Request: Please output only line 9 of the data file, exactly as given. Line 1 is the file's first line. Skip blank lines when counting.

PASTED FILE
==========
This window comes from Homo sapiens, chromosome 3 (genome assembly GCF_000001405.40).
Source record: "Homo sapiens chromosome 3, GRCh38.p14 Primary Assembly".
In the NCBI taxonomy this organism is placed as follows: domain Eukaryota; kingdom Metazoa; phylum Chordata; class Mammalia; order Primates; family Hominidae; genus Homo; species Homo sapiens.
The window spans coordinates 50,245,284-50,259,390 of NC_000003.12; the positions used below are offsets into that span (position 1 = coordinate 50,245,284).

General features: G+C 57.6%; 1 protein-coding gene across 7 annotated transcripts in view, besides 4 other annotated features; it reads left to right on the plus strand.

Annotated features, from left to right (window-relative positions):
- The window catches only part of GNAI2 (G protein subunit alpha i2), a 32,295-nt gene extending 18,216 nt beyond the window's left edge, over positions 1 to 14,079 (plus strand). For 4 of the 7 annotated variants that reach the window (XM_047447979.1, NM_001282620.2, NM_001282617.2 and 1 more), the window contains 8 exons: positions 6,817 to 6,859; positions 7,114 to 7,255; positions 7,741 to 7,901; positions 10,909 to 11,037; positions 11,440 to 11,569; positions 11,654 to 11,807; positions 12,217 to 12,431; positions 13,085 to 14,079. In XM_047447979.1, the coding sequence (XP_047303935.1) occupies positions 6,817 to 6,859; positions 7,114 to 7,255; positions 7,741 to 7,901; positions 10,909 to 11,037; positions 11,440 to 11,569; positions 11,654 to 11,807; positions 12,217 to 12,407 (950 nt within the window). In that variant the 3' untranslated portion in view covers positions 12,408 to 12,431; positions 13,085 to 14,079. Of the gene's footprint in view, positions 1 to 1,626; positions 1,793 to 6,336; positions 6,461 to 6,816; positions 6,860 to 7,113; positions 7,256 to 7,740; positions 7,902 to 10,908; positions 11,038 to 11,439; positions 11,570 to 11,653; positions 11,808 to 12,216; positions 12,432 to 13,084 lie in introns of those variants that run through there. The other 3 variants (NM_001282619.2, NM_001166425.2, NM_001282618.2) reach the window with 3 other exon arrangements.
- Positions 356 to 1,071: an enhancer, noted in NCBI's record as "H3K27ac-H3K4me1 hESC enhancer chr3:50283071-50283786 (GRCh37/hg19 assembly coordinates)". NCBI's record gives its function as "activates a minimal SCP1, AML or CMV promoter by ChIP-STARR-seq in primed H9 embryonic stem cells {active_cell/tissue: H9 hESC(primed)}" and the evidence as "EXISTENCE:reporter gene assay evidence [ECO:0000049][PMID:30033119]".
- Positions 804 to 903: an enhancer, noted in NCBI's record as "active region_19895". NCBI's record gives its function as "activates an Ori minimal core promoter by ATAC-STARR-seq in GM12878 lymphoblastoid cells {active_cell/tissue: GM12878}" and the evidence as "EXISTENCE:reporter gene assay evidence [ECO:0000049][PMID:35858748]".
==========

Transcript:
- Positions 804 to 903: an enhancer, noted in NCBI's record as "active region_19895". NCBI's record gives its function as "activates an Ori minimal core promoter by ATAC-STARR-seq in GM12878 lymphoblastoid cells {active_cell/tissue: GM12878}" and the evidence as "EXISTENCE:reporter gene assay evidence [ECO:0000049][PMID:35858748]".